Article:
PHA-stimulated lymphocytes cultures were set up from peripheral blood from the patient and the parents and the analysis was done on GTG banded metaphases, according to established guidelines. The karyotype was 46, XX with one short arm of the X chromosomes slightly longer. The karyotype of the parents was normal. Array-CGH analysis was performed by using oligonucleotide aCGH platforms (180K SurePrint G3 Human Kit, Agilent Technologies, Santa Clara, CA), as reported elsewhere (23). A 46, XX reference DNA (NA15510, Coriell Cell repositories) was used for all experiments. Changes in DNA copy number at a specific locus were observed as the deviation of the log2ratio value from 0 of at least three consecutive probes, by using Genomic Workbench v. 5.0.14 software (Agilent, ADM-2 algorithm with a threshold of 5). Oligomer positions refer to the Human Genome GRCh37 (hg19) assembly. Array-CGH analysis showed a complex rearrangement with the deletion of the distal Xp of about 10 Mb between Xpter and Xp22.2, and a 19.9Mb duplication of a proximal Xp contiguous region; the Xp region between 10227817-15816305 was normal; a 16.8 Mb portion of the Y chromosome was also present consisting in the entire short arm and a part of long arm with breakpoint in Yq11.22 (Figure 1). The final definition was:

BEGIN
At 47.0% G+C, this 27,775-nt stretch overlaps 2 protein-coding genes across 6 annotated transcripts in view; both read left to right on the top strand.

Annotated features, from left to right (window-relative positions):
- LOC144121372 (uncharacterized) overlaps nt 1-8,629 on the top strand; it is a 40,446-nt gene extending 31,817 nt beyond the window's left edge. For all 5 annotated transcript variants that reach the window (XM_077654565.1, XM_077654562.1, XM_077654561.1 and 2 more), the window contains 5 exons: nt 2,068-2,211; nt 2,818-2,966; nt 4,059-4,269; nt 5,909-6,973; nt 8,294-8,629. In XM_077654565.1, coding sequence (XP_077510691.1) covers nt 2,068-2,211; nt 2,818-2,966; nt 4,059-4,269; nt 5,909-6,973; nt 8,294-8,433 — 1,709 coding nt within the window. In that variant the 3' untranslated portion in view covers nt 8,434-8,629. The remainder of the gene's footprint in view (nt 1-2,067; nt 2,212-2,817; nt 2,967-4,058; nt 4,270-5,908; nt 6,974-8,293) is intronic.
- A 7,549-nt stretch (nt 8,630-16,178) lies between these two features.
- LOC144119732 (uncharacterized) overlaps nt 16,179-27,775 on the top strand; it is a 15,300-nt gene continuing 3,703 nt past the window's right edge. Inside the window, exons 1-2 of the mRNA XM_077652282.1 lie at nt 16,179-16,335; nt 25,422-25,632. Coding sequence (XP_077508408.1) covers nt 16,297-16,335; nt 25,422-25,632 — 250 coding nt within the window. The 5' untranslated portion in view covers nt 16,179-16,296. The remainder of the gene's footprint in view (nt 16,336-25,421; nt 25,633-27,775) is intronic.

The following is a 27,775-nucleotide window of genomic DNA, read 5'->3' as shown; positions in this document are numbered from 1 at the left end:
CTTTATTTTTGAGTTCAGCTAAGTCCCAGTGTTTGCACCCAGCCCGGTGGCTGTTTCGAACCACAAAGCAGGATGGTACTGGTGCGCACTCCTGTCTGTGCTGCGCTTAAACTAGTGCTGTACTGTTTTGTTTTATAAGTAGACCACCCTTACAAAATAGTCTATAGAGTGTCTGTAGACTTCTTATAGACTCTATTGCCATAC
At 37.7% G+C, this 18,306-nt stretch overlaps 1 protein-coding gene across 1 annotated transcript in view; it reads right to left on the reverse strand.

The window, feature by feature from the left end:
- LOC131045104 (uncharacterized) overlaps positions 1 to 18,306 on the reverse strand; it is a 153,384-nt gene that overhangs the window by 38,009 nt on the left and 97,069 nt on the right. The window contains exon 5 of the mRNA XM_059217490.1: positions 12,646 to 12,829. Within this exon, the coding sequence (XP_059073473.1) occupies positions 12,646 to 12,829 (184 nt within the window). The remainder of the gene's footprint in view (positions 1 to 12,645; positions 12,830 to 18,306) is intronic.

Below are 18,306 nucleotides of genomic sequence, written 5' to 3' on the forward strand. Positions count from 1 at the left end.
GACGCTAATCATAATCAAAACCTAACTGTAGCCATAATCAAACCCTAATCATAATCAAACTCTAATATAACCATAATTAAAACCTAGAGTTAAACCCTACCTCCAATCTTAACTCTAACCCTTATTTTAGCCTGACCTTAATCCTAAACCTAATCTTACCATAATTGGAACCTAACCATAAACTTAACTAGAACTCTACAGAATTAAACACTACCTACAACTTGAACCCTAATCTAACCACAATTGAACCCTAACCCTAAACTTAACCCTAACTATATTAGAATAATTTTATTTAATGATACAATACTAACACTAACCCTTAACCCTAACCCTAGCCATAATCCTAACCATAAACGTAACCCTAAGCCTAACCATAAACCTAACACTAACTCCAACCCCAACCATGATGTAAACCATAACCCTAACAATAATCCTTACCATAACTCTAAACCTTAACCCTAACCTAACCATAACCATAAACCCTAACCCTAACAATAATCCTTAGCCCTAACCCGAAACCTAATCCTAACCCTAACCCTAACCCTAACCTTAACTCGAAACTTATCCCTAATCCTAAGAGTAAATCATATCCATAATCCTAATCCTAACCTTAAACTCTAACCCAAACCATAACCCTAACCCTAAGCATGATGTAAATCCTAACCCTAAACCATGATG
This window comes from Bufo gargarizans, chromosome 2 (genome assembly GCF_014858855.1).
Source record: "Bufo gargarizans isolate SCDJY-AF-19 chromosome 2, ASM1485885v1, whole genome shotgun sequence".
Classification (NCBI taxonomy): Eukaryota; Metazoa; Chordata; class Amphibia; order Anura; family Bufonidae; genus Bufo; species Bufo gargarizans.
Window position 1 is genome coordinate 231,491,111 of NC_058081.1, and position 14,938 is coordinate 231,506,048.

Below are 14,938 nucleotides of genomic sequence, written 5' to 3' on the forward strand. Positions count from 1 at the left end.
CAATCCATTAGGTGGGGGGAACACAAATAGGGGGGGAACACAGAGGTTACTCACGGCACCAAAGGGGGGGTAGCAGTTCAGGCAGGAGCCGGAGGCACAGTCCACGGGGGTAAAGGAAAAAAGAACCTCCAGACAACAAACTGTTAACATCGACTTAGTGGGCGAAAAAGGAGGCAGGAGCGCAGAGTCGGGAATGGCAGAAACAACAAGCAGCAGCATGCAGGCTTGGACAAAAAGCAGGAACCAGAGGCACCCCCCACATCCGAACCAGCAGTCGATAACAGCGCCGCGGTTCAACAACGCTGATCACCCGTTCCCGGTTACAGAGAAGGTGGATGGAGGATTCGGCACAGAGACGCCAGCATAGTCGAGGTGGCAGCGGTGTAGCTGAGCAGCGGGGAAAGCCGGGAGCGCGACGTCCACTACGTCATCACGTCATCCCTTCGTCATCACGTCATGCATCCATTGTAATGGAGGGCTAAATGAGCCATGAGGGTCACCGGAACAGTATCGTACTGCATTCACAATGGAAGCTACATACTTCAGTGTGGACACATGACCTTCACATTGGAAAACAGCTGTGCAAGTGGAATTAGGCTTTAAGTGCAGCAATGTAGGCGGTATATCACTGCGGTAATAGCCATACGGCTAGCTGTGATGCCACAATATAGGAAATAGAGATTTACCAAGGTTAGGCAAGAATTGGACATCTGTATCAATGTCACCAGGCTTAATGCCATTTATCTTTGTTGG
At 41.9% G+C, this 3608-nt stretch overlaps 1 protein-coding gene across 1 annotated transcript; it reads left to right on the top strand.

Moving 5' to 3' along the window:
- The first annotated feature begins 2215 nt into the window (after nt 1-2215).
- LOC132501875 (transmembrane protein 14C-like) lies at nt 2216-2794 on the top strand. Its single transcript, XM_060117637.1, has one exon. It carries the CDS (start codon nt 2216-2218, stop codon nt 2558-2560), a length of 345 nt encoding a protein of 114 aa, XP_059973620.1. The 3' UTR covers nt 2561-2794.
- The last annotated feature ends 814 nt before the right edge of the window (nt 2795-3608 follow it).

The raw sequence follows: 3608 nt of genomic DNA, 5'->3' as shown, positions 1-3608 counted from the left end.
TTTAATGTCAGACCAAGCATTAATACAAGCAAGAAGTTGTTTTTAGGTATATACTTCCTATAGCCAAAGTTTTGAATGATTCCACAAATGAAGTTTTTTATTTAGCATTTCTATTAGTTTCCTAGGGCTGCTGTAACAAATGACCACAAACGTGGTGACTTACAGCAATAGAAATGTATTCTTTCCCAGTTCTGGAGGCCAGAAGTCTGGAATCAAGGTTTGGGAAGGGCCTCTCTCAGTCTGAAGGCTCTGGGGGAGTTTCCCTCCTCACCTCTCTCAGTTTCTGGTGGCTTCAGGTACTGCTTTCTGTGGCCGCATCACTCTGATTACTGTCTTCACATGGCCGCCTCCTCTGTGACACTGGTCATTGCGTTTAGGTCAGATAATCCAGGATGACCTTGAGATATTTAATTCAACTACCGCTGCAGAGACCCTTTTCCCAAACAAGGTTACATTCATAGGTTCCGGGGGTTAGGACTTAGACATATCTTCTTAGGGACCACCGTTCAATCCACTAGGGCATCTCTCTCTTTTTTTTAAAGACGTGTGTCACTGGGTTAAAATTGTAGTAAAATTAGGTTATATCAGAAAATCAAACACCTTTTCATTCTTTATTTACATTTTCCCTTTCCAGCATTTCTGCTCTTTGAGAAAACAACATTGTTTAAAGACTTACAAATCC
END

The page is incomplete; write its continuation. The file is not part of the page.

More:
To confirm array-CGH results and demonstrate the inversion of Xp duplicated region, FISH experiments were performed. All BAC probes used were selected according to the UCSC Human Genome Browser and were obtained from the human library RPC1-11. Alphoid probes were kindly provided by Mariano Rocchi (http://www.biologia.uniba. it/rmc/). X-inactivation analysis was performed according to Allen et al (24). Fluorescent in situ hybridization (FISH) confirmed the Xp deletion, demonstrated that the portion of the Y was translocated to the tip of the abnormal chromosome X and does not contain SRY and that the duplicated portion of chromosome X was inverted (Figure 2 and 3). Altogether, the abnormal chromosome was a dicentric one with the centromere of the Y chromosome apparently inactivated.
X chromosome inactivation studies revealed that the derivative X was inactivated in all the 96 metaphases analyzed (data not shown).




Figure 1. oligonucleotide aCGH platforms (180K SurePrint G3 Human Kit, Agilent Technologies, Santa Clara, CA) showed a complex rearrangement with the deletion of the distal Xp of about 10 Mb between Xpter and Xp22.2, and a 19.9Mb duplication of a proximal Xp contiguous region; the Xp region between 10227817-15816305 was normal; a 16.8 Mb portion of the Y chromosome was also present consisting in the entire short arm and a part of long arm with breakpoint in Yq11.22.